Convenience Store Woman by Sayaka Murata

(translated from Japanese by Ginny Tapley Takemori)

Writing/Translation: 3/5 Plot: 3/5 Characters: 4/5

An odd book about an odd woman who is trying to survive in a world she finds confusing. As a child, she proposes eating the dead bird found in the playground. This seems practical to her, as her father loves yakitori and she can’t see the difference, but the other children and mothers are appalled. She never manages to get more “normal” or accepted than that.

When she gains part-time employment as a convenience store worker at 17, she feels reborn — a successful part of the “machine of society.”  19 years later she is 36, still in the same part-time employment, and has never had nor wanted a sexual relationship. She tries to be normal, mimicking facial expressions, manners of speech, and even clothing items from those around her, but she is getting messages that it is still not enough. So she tries something very, very, different.

This is a book about conformity and fear of expulsion from the herd — a Japanese version of Eleanor Oliphant, The Rosie Project, or The 600 Hours of Edward. The author did a good job of getting us inside Keiko’s head and there are some masterful portrayals of other characters as seen through her eyes.  I always appreciate a book that can describe the world through a differently structured brain.  I liked the ending — it wasn’t a typically happy ending (as in the books I just mentioned) but it was an ending that was happy for Keiko.

Small Country by Gaël Faye

Thank you to Crown Publishing Hogarth and NetGalley for an early review copy of Small Country by Gaël Faye, which will publish June 5, 2018.  All thoughts are my own.

Writing: 4.5 Plot: 4 Characters: 4

A powerful coming-of-age novel in the politically charged climate of Burundi in the 1990s. Gabriel (Gaby) is the son of a French father and Rwandan mother living in Bujumbura, the capital city of Burundi. He is 10 years old when the country — filled with hope and expectation — holds its first multi-party election in 1993. This is a personal and humanistic version of the ensuing events in both Burundi and nearby Rwanda. Told from a the perspective of a child, it blends observations of surroundings, tensions, and shifts in the interactions between people who used to simply be “part of the neighborhood.”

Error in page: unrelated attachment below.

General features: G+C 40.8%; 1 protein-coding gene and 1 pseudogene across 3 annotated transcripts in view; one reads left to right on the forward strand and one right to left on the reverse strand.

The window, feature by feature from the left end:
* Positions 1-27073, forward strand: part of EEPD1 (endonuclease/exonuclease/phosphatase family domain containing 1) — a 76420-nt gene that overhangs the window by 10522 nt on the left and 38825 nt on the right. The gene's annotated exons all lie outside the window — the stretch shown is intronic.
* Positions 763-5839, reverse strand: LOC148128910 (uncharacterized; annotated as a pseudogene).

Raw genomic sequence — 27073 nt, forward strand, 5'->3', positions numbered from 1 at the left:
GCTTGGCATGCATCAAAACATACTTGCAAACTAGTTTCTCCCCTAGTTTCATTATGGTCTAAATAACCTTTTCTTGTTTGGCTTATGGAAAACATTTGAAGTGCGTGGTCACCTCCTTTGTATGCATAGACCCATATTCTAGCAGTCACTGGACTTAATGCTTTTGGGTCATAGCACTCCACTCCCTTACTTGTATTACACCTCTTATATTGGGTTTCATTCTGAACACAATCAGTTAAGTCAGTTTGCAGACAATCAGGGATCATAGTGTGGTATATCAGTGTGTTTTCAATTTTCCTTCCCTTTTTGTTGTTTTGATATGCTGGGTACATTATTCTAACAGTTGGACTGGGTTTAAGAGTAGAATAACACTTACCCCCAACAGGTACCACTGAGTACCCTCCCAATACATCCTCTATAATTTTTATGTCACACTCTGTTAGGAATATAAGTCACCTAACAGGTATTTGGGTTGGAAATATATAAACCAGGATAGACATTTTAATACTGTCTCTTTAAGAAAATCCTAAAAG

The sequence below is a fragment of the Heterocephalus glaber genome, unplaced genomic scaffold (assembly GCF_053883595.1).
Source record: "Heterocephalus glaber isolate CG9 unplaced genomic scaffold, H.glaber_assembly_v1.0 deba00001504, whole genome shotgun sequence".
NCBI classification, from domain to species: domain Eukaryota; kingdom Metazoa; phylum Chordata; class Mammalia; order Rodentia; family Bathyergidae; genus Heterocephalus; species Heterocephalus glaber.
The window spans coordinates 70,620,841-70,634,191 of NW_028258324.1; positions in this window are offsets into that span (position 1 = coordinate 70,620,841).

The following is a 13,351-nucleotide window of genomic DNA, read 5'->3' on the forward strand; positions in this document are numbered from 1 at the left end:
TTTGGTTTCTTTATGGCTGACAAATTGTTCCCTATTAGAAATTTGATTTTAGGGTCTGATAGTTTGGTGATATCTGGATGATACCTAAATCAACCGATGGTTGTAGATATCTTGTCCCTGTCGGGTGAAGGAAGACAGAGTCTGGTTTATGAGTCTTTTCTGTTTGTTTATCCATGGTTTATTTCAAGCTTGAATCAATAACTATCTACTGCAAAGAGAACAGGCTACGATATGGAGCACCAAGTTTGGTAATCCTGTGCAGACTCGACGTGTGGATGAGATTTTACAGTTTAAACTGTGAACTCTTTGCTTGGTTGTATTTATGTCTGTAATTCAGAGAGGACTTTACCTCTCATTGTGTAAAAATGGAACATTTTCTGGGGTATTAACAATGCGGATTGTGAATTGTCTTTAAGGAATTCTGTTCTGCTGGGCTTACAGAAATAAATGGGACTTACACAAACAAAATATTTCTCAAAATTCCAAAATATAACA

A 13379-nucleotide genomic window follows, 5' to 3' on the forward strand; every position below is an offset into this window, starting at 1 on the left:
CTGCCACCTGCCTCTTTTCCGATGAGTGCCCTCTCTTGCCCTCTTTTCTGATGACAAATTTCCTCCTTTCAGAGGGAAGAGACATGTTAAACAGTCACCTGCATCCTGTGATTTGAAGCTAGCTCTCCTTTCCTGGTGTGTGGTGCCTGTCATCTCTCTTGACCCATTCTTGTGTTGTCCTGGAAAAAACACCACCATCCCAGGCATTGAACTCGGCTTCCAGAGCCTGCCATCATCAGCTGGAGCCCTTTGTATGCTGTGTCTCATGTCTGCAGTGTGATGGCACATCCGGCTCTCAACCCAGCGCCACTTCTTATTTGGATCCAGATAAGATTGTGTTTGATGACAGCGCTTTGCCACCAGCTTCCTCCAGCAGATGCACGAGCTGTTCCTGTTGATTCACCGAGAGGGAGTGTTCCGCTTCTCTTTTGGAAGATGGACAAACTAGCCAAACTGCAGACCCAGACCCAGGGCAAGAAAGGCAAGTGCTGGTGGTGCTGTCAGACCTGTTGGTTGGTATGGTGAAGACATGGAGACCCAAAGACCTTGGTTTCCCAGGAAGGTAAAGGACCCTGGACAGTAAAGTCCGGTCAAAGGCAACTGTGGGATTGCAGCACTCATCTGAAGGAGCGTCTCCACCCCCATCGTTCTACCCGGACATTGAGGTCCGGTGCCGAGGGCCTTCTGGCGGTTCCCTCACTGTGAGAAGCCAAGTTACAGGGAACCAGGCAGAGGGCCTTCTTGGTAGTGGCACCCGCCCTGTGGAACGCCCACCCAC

Told through the memories of an adult Gaby who is visiting Burundi after living in France for 15 years, the novel is imbued with nostalgia for the innocence of childhood and the beauty of the home he remembers, while simultaneously mournful at the irreparable damage done. Beautiful descriptions of the landscape, childhood diversions, and familial relationships. The story is necessarily sad, but not depressing or hopeless.

I hadn’t heard of the author before, but apparently he is a well-known French rapper and hip hop star. Originally published as Petit Pays in France in 2016, the book is the winner of five French literary prizes. You may enjoy listening to his song of the same name – I found it absolutely beautiful: